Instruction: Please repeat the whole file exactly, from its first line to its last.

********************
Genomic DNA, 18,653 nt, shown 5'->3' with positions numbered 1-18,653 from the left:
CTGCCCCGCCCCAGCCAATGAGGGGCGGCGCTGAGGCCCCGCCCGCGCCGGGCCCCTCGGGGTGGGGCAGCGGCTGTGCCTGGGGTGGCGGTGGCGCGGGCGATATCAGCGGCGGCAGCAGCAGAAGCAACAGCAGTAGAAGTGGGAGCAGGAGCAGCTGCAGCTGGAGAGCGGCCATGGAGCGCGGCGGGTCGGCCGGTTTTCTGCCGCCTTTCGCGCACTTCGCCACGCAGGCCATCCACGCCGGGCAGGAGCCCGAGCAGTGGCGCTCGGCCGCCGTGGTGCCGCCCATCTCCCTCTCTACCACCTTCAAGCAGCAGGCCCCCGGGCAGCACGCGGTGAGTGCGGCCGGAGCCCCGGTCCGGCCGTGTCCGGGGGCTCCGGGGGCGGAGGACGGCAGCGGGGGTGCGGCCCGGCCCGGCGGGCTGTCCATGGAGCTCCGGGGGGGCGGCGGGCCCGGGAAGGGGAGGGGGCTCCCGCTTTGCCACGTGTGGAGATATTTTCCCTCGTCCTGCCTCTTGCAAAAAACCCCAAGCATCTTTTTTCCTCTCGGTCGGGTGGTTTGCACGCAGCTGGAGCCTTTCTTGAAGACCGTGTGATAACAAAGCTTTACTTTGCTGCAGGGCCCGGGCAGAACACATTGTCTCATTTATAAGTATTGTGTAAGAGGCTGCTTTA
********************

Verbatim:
Genomic DNA, 18,653 nt, shown 5'->3' with positions numbered 1-18,653 from the left:
CTGCCCCGCCCCAGCCAATGAGGGGCGGCGCTGAGGCCCCGCCCGCGCCGGGCCCCTCGGGGTGGGGCAGCGGCTGTGCCTGGGGTGGCGGTGGCGCGGGCGATATCAGCGGCGGCAGCAGCAGAAGCAACAGCAGTAGAAGTGGGAGCAGGAGCAGCTGCAGCTGGAGAGCGGCCATGGAGCGCGGCGGGTCGGCCGGTTTTCTGCCGCCTTTCGCGCACTTCGCCACGCAGGCCATCCACGCCGGGCAGGAGCCCGAGCAGTGGCGCTCGGCCGCCGTGGTGCCGCCCATCTCCCTCTCTACCACCTTCAAGCAGCAGGCCCCCGGGCAGCACGCGGTGAGTGCGGCCGGAGCCCCGGTCCGGCCGTGTCCGGGGGCTCCGGGGGCGGAGGACGGCAGCGGGGGTGCGGCCCGGCCCGGCGGGCTGTCCATGGAGCTCCGGGGGGGCGGCGGGCCCGGGAAGGGGAGGGGGCTCCCGCTTTGCCACGTGTGGAGATATTTTCCCTCGTCCTGCCTCTTGCAAAAAACCCCAAGCATCTTTTTTCCTCTCGGTCGGGTGGTTTGCACGCAGCTGGAGCCTTTCTTGAAGACCGTGTGATAACAAAGCTTTACTTTGCTGCAGGGCCCGGGCAGAACACATTGTCTCATTTATAAGTATTGTGTAAGAGGCTGCTTTA